Some of us struggle to be good fathers (or mothers, in my case) to our children. It’s tough to balance all the important things in our lives and to prioritize little people’s wants with other things we need to do.

I hope that as we think about fathers and fatherhood, we will honor the good things our fathers have done for us, forgive them for their short comings, and re-commit ourselves as parents to our own children.

Gender roles – Masculine versus Feminine

gender roles

What are little boys made of?

What are little boys made of?

Slugs and snails

And puppy-dogs’ tails,

That’s what little boys are made of.

What are little girls made of?

What are little girls made of?

Sugar and spice

And everything nice,

That’s what little girls are made of.

What Are Little Boys Made Of?” c. 1820

I remember hearing the above nursery rhyme as a child and not thinking much about it. Now a days, this popular nursery rhyme is considered sexist and misandrist. Oh how our culture has changed over the decades!

As a girl, I did display feminine characteristics by playing with Barbie dolls, wearing my Sunday best dress to church, and messing around with Mom’s make-up. However, I also recall slamming POGS, climbing trees and wanting to be the first female in MLB (NOT softball) – masculine characteristics. My room growing up maintained neutrality by having sea-foam green walls with a seashell border… no indication of gender. My parents allowed me to discover who I am as a person, regardless of my gender.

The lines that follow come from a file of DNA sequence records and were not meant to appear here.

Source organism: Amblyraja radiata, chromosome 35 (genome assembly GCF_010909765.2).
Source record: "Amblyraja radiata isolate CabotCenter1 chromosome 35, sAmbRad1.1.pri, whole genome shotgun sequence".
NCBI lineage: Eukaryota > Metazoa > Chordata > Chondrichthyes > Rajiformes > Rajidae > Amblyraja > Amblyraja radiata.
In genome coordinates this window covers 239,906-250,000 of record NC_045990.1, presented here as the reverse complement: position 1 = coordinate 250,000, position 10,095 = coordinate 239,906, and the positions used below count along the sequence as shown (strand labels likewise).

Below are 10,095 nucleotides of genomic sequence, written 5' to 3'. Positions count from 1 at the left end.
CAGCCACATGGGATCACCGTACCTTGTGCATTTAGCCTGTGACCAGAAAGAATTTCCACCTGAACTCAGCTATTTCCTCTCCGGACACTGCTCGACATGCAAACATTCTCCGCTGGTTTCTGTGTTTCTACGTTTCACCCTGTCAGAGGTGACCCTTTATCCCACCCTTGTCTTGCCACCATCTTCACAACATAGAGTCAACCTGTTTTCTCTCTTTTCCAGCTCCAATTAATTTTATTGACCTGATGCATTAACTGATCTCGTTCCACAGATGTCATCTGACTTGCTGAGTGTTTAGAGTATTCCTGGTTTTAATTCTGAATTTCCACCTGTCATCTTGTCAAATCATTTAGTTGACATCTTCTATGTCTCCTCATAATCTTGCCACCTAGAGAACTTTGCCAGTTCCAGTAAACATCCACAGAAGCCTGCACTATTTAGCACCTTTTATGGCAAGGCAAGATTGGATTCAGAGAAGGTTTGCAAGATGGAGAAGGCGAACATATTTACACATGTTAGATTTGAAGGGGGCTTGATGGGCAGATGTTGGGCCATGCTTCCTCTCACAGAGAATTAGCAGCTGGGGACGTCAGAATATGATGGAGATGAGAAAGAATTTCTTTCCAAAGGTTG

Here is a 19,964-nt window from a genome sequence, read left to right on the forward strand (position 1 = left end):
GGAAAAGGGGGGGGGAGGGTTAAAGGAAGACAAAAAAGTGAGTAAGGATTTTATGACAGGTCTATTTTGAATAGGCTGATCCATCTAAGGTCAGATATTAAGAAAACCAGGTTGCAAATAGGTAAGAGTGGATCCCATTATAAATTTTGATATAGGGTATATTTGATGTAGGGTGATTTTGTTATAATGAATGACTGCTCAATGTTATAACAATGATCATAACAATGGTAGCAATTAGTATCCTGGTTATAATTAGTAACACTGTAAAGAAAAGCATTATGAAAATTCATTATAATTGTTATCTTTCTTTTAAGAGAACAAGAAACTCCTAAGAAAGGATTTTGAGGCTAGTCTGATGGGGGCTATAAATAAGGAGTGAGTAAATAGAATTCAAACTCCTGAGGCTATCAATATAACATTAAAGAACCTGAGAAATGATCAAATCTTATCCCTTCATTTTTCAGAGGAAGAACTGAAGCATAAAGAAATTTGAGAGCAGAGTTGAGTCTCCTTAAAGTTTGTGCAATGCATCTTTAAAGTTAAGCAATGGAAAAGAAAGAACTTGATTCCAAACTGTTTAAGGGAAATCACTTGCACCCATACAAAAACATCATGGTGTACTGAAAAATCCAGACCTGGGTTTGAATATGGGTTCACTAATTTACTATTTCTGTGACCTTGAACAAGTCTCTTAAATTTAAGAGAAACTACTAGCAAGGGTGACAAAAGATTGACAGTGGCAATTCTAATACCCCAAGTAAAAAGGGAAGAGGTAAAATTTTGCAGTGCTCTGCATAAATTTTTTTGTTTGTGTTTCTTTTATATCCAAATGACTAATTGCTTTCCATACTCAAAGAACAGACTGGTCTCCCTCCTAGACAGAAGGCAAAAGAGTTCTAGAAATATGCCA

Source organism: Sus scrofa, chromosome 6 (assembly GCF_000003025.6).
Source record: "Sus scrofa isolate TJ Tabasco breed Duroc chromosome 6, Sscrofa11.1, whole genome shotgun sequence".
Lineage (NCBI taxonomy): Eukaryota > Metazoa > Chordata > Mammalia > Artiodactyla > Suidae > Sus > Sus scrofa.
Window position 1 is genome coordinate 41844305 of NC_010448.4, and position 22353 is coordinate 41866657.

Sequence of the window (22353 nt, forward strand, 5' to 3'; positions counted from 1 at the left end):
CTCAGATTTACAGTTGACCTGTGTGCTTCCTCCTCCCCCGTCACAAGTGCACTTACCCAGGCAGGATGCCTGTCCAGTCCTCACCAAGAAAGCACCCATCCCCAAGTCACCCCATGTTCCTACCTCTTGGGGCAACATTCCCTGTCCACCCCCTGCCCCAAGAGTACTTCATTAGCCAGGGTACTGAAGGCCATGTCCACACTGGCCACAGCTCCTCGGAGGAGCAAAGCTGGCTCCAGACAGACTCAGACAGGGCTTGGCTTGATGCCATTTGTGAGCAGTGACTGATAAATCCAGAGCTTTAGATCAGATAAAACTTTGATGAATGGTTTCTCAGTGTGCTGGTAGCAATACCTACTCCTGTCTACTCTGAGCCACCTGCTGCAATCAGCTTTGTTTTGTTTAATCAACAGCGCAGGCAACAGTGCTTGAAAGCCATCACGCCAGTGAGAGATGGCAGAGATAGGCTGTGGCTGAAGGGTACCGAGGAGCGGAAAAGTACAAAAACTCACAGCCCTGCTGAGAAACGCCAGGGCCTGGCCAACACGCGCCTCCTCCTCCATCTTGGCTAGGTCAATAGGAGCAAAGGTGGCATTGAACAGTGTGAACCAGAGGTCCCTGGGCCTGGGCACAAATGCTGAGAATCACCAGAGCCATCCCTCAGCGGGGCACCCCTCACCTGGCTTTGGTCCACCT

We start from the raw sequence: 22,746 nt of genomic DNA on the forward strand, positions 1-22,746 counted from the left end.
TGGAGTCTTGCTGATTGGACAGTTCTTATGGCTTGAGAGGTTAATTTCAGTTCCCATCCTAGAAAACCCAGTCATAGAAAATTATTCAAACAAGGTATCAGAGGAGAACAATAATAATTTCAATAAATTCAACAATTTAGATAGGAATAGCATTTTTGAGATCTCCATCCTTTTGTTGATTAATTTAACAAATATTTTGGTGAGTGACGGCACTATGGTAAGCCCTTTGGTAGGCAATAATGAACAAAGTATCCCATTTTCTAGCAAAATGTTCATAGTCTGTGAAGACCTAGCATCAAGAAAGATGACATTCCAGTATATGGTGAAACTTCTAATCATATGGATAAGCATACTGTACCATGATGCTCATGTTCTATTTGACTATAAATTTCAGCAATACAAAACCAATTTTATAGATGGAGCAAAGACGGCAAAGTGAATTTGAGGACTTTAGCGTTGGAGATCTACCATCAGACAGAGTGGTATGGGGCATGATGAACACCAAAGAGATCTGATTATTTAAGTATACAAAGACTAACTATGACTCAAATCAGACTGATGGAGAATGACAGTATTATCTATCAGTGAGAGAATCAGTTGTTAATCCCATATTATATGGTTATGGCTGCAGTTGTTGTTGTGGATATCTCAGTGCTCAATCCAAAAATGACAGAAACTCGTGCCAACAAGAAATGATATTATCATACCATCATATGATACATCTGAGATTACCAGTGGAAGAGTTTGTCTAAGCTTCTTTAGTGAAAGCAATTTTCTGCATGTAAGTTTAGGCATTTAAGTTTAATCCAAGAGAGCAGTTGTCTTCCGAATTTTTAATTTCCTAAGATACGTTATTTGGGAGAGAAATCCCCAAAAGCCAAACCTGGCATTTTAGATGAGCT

However, not all of my friends received the gender free upbringing that I enjoyed. My girl friends had pink or purple rooms and wore more dresses/skirts than blue jeans. My boy friends had hunting decor or baseball themed rooms with GI Joe figurines as their “dolls”. As children, our parents instill a certain way how a girl and boy should be. On top of the influence we receive from our parents, media reinforces the gender biased belief system via magazines, TV shows, movies, and advertisements.

So, what does all this gender stuff have to do with anything? A lot! I hear often from parents how boys should not cry and to “man up”. If boys are taught to not show the emotion of sadness, how can they relay to their future spouse a concern? Quite often, they relay the concern through another emotion: anger. As for girls, we are told to be submissive and learn how to cook, clean and take care of children. What happens when a female decides to choose a career lifestyle over being a caregiver at home? They are viewed as abnormal and a selfish “b word”.

Being aware of our gender biases may help our thinking and future choices on how to raise children. There is nothing wrong with being gender biased or free… After all, it is a choice! Just how would you like your child to fit a particular mold?

Check out these gender roles tests to see how you view gender:

For women – http://psychologytoday.tests.psychtests.com/take_test.php?idRegTest=3250

For men – http://psychologytoday.tests.psychtests.com/take_test.php?idRegTest=3249